The simple explanation is that Korach was jealous of Moses’s and Aaron’s special status and secretly sought the priesthood for himself: a petty, arrogant, pretentious, know-it-all politician. But the commentaries explain that he was, in fact, an intelligent, sophisticated scholar who possessed great spiritual insight. Spiritual perhaps, but not holy, especially if he couldn’t recognize his place among the greats. 

To be sure, his argument centered around the role of leadership and promoted equality. “The entire congregation is holy,” he argued. “Why therefore do you elevate yourselves?” But his ambitions and ego affected his clarity, even if he convinced himself and others that he was being sincere. 

The tired mind

Other times, the person is honest, yet the intellect (and body) may be so fatigued that it sends all types of negative thoughts of doom; the runaway mind keeps telling us something is wrong, even when it isn’t. Or excess worry takes up so much space that it prevents the person from seeking solutions. Indeed, the mind is the main battlefield of the yetzer harah, the inner opponent, which seeks to bring down a person through mental tricks. So, don’t believe whatever you think!

Does that mean, as some modern gurus preach, that the best approach is just to bypass the mind? “Listen to your soul,” they instruct — as if intuition is always wiser than analysis. That approach is incomplete and often dangerous.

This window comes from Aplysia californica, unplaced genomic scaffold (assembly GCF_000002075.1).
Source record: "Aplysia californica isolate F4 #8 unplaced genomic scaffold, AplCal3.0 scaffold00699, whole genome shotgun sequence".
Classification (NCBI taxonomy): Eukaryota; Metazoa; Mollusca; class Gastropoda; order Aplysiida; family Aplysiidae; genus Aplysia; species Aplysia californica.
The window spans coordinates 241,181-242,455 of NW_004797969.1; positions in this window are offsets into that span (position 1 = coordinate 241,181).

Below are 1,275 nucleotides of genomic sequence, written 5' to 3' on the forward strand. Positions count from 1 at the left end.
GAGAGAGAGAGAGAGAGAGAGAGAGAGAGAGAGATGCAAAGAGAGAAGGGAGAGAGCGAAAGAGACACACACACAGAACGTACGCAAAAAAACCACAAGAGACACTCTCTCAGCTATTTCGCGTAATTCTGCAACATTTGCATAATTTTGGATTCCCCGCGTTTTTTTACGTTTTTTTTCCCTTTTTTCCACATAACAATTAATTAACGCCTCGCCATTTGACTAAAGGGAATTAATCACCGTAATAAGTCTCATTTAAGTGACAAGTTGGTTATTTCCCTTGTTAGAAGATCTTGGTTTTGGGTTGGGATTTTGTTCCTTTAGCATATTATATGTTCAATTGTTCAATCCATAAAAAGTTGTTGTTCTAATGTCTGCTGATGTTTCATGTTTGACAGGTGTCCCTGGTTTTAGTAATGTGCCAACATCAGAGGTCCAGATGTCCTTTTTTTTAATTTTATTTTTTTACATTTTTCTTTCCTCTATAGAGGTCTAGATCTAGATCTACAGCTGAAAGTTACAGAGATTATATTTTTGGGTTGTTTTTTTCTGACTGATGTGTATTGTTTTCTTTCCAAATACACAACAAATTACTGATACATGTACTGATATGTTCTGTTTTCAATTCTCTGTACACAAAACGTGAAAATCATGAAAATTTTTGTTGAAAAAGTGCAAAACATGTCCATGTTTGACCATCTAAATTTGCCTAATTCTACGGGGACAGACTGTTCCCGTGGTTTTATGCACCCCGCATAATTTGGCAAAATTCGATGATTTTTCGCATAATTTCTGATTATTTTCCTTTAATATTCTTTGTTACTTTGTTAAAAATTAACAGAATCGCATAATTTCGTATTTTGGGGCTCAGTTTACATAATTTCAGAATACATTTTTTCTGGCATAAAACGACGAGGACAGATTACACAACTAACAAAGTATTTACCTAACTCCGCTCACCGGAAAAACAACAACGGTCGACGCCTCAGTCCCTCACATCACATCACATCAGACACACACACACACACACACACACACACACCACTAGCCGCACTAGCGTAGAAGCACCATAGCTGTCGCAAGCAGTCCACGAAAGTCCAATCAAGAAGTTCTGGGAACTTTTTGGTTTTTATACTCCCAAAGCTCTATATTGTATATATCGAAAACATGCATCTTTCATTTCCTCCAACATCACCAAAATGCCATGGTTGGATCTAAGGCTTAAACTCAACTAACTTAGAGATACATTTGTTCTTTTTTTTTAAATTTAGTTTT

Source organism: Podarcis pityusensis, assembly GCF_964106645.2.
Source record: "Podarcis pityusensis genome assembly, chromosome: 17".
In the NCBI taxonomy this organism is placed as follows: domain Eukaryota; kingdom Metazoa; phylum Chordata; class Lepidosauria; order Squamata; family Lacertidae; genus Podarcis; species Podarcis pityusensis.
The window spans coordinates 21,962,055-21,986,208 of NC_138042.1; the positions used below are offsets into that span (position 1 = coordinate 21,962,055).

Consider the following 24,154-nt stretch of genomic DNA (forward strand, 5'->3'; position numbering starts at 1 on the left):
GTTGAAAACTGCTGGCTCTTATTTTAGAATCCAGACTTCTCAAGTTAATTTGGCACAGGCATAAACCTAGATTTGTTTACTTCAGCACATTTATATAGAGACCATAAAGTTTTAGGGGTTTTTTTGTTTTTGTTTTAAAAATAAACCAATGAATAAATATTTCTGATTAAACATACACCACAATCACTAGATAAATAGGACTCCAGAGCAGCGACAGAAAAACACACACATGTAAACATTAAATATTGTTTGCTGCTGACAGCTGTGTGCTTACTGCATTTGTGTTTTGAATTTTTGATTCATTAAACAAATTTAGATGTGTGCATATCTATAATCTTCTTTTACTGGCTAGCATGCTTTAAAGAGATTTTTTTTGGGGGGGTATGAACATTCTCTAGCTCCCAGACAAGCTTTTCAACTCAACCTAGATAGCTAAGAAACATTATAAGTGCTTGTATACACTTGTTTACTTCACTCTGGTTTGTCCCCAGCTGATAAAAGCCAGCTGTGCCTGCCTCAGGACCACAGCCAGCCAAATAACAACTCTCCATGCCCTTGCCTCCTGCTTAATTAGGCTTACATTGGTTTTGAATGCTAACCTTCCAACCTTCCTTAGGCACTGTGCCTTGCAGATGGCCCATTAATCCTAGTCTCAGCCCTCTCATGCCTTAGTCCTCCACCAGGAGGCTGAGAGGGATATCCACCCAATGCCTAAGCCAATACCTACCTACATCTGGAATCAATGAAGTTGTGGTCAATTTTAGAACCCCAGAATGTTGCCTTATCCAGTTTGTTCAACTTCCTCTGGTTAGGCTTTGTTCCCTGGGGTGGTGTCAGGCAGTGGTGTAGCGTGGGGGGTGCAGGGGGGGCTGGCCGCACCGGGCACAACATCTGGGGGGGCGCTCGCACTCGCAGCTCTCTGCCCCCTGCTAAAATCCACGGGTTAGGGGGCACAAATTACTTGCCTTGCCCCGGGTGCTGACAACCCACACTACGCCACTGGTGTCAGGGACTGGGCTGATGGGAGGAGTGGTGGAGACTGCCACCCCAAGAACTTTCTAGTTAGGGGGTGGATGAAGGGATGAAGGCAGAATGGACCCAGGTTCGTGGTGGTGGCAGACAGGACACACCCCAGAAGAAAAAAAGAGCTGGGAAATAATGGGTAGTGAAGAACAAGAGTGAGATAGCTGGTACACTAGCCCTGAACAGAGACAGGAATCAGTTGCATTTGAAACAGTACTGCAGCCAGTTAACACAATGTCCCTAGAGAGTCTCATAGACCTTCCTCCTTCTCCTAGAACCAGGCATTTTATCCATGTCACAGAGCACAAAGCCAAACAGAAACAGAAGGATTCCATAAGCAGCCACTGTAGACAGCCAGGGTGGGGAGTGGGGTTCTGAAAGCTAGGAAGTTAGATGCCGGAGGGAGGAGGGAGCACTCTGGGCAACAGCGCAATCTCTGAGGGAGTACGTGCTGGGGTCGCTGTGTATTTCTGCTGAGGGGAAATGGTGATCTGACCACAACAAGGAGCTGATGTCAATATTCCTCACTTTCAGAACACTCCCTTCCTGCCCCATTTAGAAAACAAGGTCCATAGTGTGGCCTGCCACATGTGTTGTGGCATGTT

Instead, the goal is to refine the intellect, to train it through regular study of sacred texts to absorb and align itself with godly wisdom. Then the mind can guide the heart accordingly, especially under pressure and during dark moments. In this sense, we use intellect to crystallize and validate the soul’s perceptions and to steer the lower faculties.

The best time for this practice is during morning prayer, wherein our regular contemplations on the words in the siddur infuse the mind with vigor to set the tone for the day. 

The faithful recipient

Finally, the body is a vessel, which receives life from the lowest dimensions of the soul. The brain then sends signals throughout the body. During our journey in this world, the body absorbs all the chaotic emotional waves and pain that the mind creates, needing to carry the burden even when weary and beaten. Each morning, it struggles to reset and restore balance.

Despite being mainly a receiver from the soul and mind, the body has a high mystical source and ancient intelligence that surpasses the intellect. If we give it what it needs, and listen carefully to what it is communicating, this complex and wonderous physical system can relate many secrets to the mind. While the mind will graze in foreign pastures and pluck poisonous thoughts, a healthy body is dependable. And, through good deeds — positive and rigorous activity — this physical receptacle can rescue the ailing mind and lead it to back to safety.

So, although seemingly the lowest on the spectrum, without a strong body to carry out actions (mitzvahs), the soul cannot affect the world, and the mind will inevitably get hurt. Understanding your personal believer, deceiver and receiver is key to spiritual growth and success. 

Rabbi Dan Lewin is director of the nonprofit Maayan Chai Foundation. For information, visit